I took some time to check out how they improvised a solution to the foundation being the wrong size. It’s ugly and it works, for now I guess, but God, what a hack job.
The massive beams that the station sat on were located nearby. Wow, they are huge and no wonder the company wanted them back. Note: as of mid-November, strangely, they have not yet been removed from the property – it’s a bit of a mystery why not, since I understand their motivation was to get them back.
I checkout the museum’s rail car collection. Everything is the same as when we vised last time, save for one important thing. A lock has been placed on the gate. It was wide open before which I’d say was inviting trouble. Nearby I find a section of track I’ve never really noticed before, each tie bearing the name of someone or some group that at one time donated to the cause.
This is a serious subject and I treated is as such. The machinery buff in me however took a bit of time to check out the truck that did the work of moving the station onto the foundation. This beast, if I’ve identified it properly, is a late 1980s era Kenworth C520 6×6 brute of the truck, a machine that’s very up to the task. Now back to business…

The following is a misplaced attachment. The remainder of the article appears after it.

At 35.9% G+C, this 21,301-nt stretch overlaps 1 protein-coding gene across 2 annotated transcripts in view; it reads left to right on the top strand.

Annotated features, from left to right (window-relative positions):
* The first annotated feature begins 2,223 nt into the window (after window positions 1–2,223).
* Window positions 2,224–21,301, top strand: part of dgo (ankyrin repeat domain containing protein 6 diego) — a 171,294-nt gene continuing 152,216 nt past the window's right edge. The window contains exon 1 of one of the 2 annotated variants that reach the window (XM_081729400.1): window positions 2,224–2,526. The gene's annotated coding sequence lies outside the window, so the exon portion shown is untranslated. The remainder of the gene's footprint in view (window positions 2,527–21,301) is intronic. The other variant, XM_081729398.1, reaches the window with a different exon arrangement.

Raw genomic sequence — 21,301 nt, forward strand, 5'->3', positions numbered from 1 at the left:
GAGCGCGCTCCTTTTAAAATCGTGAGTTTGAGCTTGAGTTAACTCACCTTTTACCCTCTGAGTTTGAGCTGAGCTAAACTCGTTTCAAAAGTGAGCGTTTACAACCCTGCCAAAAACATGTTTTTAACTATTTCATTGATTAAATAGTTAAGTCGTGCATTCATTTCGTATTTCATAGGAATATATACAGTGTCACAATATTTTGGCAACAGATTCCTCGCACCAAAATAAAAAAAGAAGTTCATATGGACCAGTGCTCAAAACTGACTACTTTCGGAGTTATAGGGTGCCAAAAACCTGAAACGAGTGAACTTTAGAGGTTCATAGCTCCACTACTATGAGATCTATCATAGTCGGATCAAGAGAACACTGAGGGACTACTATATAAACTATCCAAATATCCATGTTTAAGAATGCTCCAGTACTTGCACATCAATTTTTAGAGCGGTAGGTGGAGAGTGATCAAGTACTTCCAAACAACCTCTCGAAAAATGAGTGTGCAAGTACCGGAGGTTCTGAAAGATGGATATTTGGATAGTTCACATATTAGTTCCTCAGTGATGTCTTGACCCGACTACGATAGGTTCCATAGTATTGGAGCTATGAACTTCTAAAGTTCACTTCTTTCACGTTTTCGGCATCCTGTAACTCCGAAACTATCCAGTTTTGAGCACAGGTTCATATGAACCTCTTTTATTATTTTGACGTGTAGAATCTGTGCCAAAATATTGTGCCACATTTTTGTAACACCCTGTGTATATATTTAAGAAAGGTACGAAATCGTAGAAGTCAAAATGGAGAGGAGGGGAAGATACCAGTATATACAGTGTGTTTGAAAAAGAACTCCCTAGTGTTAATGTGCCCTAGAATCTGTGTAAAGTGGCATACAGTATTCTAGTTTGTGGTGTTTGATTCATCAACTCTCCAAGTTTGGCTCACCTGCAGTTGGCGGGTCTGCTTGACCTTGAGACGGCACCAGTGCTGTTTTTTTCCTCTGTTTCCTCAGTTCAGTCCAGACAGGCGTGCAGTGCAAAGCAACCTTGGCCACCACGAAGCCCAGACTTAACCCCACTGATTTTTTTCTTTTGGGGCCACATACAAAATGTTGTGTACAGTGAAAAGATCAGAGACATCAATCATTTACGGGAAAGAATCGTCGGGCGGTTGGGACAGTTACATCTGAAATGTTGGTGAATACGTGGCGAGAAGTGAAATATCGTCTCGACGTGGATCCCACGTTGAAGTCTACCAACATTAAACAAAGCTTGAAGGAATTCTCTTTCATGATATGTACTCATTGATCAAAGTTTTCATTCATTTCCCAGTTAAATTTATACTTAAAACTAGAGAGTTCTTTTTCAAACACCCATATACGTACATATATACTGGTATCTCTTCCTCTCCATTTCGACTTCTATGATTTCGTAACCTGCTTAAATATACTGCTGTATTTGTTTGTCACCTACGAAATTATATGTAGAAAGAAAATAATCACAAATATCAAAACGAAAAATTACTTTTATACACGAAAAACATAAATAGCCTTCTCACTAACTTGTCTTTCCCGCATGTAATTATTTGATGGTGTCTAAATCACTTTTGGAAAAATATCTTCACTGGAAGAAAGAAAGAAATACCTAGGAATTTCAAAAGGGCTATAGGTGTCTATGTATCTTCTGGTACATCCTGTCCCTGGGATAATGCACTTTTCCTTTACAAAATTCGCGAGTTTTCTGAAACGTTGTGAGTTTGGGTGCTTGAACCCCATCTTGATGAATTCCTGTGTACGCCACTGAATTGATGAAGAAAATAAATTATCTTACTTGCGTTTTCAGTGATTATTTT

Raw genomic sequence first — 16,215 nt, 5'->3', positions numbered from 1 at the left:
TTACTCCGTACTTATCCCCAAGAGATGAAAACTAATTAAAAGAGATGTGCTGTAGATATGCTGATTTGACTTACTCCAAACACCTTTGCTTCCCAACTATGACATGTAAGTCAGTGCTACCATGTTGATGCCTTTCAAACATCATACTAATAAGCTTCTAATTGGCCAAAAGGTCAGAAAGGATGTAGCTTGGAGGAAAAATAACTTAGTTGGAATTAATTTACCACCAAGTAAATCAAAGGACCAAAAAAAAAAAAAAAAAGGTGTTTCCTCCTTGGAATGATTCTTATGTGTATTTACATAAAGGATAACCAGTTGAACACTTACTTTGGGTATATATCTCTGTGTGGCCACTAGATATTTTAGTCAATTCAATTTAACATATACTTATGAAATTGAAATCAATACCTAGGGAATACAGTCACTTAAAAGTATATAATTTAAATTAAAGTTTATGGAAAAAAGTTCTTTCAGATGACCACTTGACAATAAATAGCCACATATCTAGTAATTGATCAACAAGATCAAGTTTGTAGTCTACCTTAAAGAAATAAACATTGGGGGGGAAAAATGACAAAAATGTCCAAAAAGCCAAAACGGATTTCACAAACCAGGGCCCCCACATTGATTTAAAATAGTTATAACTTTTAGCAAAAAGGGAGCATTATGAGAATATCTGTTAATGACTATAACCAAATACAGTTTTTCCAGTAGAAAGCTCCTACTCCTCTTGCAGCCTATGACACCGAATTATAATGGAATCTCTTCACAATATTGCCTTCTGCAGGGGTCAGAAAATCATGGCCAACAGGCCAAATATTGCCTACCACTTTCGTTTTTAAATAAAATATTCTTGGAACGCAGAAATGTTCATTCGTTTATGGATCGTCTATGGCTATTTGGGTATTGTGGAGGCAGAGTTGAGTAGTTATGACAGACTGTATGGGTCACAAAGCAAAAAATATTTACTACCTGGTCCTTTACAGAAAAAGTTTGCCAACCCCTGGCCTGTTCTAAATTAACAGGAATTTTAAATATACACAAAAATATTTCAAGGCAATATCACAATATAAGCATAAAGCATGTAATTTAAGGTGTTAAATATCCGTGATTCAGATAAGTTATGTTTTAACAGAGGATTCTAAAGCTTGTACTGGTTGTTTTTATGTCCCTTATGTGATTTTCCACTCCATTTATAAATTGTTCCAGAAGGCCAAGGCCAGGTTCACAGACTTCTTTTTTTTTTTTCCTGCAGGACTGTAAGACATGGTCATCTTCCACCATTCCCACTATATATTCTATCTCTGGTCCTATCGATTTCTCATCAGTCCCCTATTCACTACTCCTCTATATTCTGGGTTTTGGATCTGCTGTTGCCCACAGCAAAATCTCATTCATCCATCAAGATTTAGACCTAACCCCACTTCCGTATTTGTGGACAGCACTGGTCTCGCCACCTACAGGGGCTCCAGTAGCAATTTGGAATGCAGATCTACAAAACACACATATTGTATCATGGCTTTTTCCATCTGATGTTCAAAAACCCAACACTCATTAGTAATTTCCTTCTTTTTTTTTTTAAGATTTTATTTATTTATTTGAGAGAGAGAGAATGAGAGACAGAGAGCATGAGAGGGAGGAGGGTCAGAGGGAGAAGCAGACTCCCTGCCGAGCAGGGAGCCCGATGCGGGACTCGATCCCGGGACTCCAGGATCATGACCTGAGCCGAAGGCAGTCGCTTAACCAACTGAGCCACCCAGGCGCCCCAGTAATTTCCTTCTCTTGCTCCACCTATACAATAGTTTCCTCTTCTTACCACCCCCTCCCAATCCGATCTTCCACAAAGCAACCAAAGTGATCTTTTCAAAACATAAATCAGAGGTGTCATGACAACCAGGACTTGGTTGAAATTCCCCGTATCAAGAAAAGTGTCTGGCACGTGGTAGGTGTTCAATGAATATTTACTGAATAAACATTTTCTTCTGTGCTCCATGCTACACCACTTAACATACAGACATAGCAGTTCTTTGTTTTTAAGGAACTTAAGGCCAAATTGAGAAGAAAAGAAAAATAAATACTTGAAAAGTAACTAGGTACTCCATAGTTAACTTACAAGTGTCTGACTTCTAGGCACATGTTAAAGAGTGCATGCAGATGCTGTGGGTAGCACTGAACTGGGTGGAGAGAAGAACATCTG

The Alberta 2005 Centennial Railway Society was founded about a decade ago. Although they amassed a pretty good sized, but rather muddled collection of rail cars, and prepare the grounds to a degree, they never ever opened.
Other railway museums I’ve been in contact with speak of the AB2005 group much as I do, with little positive to say. Something interesting heard in these conversations, many times over in fact and from a couple different sources, is that the museum was a dumping ground for vintage train equipment of dubious value that other museums had otherwise rejected.
“It’s junk…so send it to Beiseker!” (followed by boisterous laughter).
I always thought the collection was poorly thought out and executed and this reflects on their lack of focus.
The land on which the station and “museum” are located is located is a former CPR branchline abandoned in the 1990s. The land is owned by a trail advocacy group, and leased to the AB2005 society and is not managed by the town of Beiseker. Don’t bug them about the train museum. They have zero control over it and know nothing about what’s planned. Sad.
This is one of my longer reports and on wrapping it up, I am left with a hollow feeling. I think of all the people that have passed through the station over the years. I think of the building all fixed up and on display, something I know is doubtful to happen. I worry the station is beyond hope and that it’ll eventually be torn down. A whole mixed bag of emotions cross my mind.
The Bassano Station needs a hero…
Interestingly there is a second train depot in town, a nice one too, and read about it, go here…
Canadian Pacific Railway Station, Beiseker Alberta.
If you wish more information on what you’ve seen here, by all means contact us!
Date of adventure: October, 2014.
Location: Beiseker, AB.